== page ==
Newman writes that Jesus appeared to St. John as is related in the book of Revelation and to St. Paul in Corinth and Jerusalem in visions, but “These appearances were not an actual presence of Christ, as we may conjecture, but impressions divinely made, and shadows cast upon the mind.”

He did likewise with St. Stephen when he saw the heavens open and the Son of Man standing at the right hand of God. At the conversion in Damascus, however, Christ appeared to Paul, not in a vision. Newman quotes Paul: “Am I not an Apostle? am I not free? have I not seen Jesus Christ our Lord?” [1 Cor. ix. 1.]” And he explains: “Would he have said this, if he had had but a vision of Him? Had he not many more visions of Him, not one only?”

Being a witness of Christ’s Resurrection was a condition for being an Apostle. Newman continues: “If St. Paul saw only a vision of Christ, and not Christ “verily and indeed,” in that case he was not a witness of His resurrection. But if he did see Him, it is possible for Christ to be present with us also, as with him.”

Unlike Paul we do not see and hear the sounds of Paradise; we are not conscious of Christ in the same way. Newman notes that in the apparitions to other disciples after the Resurrection there was an unconscious communion. In his appearance to the two disciples of Emmaus he was not recognized by sight; he was known only by faith.

“When He opened His disciples’ eyes, He at once vanished. He removed His visible presence, and left but a memorial of Himself. He vanished from sight that He might be present in a sacrament; and in order to connect His visible presence with His presence invisible, He for one instant manifested Himself to their open eyes; manifested Himself, if I may so speak, while He passed from His hiding-place of sight without knowledge, to that of knowledge without sight.”

Like the disciples of Emmaus, St. Mary Magdalene was not allowed to touch Christ after recognizing him. Afterwards St. Thomas was allowed to see and touch Him. Jesus said, “Thomas, because thou hast seen Me, thou hast believed; blessed are they that have not seen, and yet have believed.” Faith is better than sight or touch.”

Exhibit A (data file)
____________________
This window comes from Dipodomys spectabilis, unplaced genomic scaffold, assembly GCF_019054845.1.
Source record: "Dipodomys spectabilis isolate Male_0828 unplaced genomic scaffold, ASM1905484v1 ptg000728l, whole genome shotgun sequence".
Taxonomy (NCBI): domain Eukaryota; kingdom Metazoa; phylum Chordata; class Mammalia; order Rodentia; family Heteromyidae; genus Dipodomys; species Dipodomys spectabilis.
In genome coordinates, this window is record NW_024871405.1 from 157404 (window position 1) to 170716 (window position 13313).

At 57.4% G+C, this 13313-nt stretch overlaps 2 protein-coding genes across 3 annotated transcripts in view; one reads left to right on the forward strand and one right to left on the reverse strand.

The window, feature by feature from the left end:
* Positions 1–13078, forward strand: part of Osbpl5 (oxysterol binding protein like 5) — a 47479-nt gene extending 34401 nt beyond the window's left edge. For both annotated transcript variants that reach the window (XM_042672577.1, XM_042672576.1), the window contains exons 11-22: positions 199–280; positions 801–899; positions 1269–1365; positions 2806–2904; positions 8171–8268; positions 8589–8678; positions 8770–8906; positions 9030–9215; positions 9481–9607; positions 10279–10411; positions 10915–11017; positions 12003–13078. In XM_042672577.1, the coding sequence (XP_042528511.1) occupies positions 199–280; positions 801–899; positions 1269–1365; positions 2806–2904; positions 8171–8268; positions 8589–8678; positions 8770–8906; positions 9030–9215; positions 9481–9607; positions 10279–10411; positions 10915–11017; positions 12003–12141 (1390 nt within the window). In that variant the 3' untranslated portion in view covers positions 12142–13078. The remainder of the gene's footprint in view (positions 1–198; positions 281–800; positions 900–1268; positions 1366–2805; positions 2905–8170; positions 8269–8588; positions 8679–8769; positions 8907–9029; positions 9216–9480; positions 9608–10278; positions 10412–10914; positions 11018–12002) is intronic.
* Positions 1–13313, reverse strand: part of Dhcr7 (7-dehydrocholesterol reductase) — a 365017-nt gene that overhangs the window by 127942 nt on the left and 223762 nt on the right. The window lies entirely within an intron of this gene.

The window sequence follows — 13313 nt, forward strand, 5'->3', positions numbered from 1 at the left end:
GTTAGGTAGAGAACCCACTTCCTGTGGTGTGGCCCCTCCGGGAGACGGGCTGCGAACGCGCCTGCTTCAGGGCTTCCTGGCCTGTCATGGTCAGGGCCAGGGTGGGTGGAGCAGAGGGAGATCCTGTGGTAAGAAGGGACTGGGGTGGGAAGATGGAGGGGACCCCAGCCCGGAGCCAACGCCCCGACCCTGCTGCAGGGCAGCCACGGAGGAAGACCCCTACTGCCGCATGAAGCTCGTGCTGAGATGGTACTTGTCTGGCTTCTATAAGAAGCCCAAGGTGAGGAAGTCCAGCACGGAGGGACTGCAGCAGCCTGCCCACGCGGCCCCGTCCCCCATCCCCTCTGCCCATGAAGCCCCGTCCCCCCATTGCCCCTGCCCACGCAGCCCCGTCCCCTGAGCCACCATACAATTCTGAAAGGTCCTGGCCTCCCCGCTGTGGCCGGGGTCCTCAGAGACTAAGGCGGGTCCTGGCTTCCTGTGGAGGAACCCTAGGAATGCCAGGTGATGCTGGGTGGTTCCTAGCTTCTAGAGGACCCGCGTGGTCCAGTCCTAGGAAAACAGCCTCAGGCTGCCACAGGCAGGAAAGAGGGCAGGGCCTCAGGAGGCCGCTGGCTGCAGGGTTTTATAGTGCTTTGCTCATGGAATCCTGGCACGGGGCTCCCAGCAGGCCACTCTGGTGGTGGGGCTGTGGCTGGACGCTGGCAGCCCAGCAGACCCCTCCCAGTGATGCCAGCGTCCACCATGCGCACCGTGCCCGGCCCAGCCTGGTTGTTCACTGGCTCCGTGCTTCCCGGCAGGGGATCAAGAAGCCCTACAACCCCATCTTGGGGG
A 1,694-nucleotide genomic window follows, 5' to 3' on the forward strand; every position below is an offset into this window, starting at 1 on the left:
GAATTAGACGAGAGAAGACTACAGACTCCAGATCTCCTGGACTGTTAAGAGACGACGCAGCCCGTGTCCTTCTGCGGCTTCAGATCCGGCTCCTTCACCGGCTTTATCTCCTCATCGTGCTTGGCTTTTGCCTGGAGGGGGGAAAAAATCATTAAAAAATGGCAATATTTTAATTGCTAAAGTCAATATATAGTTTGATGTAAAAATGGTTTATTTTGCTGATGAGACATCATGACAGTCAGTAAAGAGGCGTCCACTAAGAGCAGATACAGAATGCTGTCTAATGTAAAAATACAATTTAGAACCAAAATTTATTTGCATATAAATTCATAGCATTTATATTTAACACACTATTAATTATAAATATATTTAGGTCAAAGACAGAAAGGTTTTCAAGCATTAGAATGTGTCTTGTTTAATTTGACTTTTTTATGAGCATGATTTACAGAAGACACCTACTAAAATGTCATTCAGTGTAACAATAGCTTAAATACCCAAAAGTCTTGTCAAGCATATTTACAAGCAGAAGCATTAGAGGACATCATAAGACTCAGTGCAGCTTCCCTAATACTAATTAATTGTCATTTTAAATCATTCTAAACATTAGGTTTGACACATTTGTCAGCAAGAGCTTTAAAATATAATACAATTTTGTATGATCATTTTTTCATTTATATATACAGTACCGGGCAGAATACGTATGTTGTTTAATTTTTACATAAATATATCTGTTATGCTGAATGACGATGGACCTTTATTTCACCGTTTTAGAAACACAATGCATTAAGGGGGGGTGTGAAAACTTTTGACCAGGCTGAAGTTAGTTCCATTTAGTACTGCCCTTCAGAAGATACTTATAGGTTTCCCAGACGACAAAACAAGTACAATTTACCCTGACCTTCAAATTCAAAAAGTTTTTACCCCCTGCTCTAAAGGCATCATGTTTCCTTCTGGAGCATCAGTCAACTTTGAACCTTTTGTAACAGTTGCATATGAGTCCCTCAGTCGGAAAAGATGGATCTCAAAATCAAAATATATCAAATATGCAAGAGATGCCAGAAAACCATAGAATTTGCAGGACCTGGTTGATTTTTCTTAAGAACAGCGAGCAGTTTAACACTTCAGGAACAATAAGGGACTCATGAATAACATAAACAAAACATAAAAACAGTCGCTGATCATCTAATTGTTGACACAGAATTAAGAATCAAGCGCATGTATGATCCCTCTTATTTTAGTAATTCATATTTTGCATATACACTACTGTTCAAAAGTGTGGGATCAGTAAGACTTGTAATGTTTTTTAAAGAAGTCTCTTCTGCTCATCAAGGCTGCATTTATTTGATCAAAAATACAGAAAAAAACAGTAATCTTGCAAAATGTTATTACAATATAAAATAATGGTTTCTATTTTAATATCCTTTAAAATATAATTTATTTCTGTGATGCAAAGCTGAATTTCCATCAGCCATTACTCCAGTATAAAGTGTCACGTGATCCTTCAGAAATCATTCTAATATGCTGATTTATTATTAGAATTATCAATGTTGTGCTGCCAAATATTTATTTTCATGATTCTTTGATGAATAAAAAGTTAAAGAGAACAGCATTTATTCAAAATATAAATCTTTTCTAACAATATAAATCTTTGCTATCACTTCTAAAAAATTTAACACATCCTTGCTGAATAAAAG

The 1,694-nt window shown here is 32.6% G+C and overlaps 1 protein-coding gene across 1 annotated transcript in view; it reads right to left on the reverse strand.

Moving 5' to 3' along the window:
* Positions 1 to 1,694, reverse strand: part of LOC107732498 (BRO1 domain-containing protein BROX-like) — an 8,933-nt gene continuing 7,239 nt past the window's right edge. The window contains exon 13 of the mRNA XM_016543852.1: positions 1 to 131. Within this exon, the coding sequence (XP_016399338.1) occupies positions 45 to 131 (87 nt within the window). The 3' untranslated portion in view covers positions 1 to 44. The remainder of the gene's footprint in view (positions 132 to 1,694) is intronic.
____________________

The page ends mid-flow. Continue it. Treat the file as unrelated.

Newman sums up his sermon with the following words: “Christ has promised He will be with us to the end,—with us, not only as He is in the unity of the Father and the Son, not in the Omnipresence of the Divine Nature, but personally, as the Christ, as God and man; not present with us locally and sensibly, but still really, in our hearts and to our faith. And it is by the Holy Ghost that this gracious communion is effected.” And “How He effects it we know not; in what precisely it consists we know not. We see Him not; but we are to believe that we possess Him.”

As a Catholic Newman explains more fully Christ’s sacramental presence.

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There is a clear picture that emerges from these glimpses into life at The Oratory School: Education was in service of man, not the other way around. Play found its proper place, not only as a balance to rigorous academic study, but as an important part of human development.

O most Sacred, most loving Heart of Jesus, Thou art concealed in the Holy Eucharist, and Thou beatest for us still.

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What is the doctrine of the Trinity? The Athanasian Creed, in common use around the sixth century, formulates it this way: "We worship one God in the Trinity and the Trinity in unity, without either confusing the persons or dividing the substance; for the person of the Father is one, the Son's is another, the Holy Spirit's another; but the Godhead of the Father, Son and Holy Spirit is one, their glory equal, their majesty coeternal."

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About Cardinal John Henry Newman

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A Guide to John Henry Newman will interest educated readers and professors alike, and serve as a text for college seminars for the purpose of studying Newman.

Review by Catherine Maybanks
(Catholic Herald, April 1, 2023)

Review by Serenheed James
(Antiphon, April 2023)

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Fr Peter Conley takes us on an exciting journey into the spirituality and inner life of Saint John Henry Newman.
 

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Endorsement by Neyra Blanco (Amazon)
I bought this book for my son and he loved it, he wrote this review and urged my to submitted: “I think this book has a very beautiful message, because it shows how the young Newman was so determined to achieve his dream of becoming a priest, but even after his dream he continued to work in the church with passion until the day he died, it’s so admirable that even Newman so old and so weak still had that urge to continued his work of being a priest. And the book is well written with words not too complicated with very enjoyable texts and well illustrated pictures. I highly recommend this book for a 5th grader.